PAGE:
Do you want a woman who is not overweight? Then you must eliminate your overweight. Do you want a woman who is intellectually brilliant? Then you must hit the books, read the classics, think, and expand your mind. Do you want a woman who is athletic? Then you too must become athletic.
Try, if you want, to get a woman who is better then you in these traits. You may or may not succeed. But only demand that which you can reflect as well. This forces you on the path of self-improvement.
Let me tell you a story. In my late Nice Guy phase, I fell infatuated with this girl. (Yeah, not uncommon. I know.) And like every Nice Guy, I dreamed of our blissful future. When I would get around her, I become very tense with butterflies in my stomach. Oh, how I dreamed about her! More important, I dreamed about us. So I eventually bit the bullet and asked her out. Guess what her response was?
She said no! My soul buckled and I was literally crushed.
Later, when I shrugged off that Nice Guyness, I was looking for a girlfriend. I thought a break came when a girl, a bit homely, had fallen in love with me a few months later. I thought, “Should I go for her?” Then I realized, “NO!” (Later, I realized that she and my crush were good friends. I eventually found out my crush tried to ‘set us up’.) I knew I could do better. And I did.
By focusing on my interests, on my goals, on my improvement, everything changed. Other girls started to take an interest in me. Soon, I became the biggest mystery. My ‘crush’ is bewildered for her friends have the hots for me and older women say, “How I wish I were twenty years younger!” I became the guy the girls talked about when they were alone. And she had placed me in the ‘average’ category. Ha!
Of course, I lost all attraction for her. I felt embarrassed about my past self. How could I get so whipped by a chick I hardly talked to? Now it doesn’t matter, for I have the mindset that I’m going to win the world.
Perhaps you can relate to the story. But the point is that I disagree with Redford in this: The fault is not in the standards; it is ourselves. The failure is not in our high standards; it is failing to apply those standards in ourselves.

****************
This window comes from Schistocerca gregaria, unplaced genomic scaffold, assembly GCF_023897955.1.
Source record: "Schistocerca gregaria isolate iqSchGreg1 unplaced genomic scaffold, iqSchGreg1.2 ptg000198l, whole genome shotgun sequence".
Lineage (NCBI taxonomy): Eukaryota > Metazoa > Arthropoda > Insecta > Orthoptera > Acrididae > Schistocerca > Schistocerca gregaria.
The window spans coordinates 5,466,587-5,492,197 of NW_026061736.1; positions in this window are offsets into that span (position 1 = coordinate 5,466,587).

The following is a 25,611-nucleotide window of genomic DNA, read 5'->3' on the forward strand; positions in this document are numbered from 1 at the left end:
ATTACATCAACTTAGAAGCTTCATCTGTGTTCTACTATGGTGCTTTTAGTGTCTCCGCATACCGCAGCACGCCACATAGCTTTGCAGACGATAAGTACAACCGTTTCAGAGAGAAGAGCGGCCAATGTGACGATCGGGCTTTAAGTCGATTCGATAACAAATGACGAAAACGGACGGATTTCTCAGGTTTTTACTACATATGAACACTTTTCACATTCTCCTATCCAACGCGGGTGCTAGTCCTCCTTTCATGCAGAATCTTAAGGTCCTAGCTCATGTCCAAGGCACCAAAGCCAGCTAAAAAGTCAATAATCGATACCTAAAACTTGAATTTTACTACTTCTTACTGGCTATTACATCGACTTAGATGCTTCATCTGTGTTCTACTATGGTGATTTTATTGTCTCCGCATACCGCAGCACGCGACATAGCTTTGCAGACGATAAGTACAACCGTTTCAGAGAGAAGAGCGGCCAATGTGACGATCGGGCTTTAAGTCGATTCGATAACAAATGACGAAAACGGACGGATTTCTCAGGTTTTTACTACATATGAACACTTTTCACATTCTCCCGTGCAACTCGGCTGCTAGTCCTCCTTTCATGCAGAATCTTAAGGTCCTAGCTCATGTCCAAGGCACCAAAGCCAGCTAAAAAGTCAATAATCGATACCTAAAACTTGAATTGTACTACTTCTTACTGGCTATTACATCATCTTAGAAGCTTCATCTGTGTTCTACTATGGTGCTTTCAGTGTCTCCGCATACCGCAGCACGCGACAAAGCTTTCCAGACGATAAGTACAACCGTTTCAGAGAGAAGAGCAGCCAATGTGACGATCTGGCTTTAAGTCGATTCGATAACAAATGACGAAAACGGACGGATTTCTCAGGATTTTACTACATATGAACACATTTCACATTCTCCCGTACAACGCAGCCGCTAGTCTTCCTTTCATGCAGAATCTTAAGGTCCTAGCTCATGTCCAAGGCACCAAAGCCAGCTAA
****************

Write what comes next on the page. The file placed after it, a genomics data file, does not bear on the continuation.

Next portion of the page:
There IS an aristocracy. But it is not an aristocracy of genetics; it is an aristocracy of WILL and PASSION. Name any name in history, any grand person in present, and see if it was their DRIVE that got them where they are. There is no lottery of life. The leagues you see are the ones you create in your own mind. Anyone can get a beauty. Hell, even Voltaire had the audacity to say, “Give me ten minutes of talk and I shall bed the Queen of France.”
Aim high! And as each standard increases, so does yourself. In this manner, you benefit from your fantasy for now it is tethered to reality, yanking you forward in your proper destiny.
Aim high! And behold, for everything shall become new. The women you were lusting for earlier will seem lowly, for you have been on the course of self-improvement while they have not. You worked out; they remained scrawny. You read; they wasted their time. You saved your money and pulled yourself up; they are locked in debt.
Aim high! For Redford says, “Your life depends on it,” and he is more correct then ever, but not in how he means it.
Here is your choice: settle for mediocrity or aim high. The former is simple, can occur right now, and only requires the selling of your dreams. The latter demands rigor, the higher you aim the more rigorous, but your dreams can come true.
Aim high! For Strindberg says, “I dream, therefore I exist.” For to dream is to become.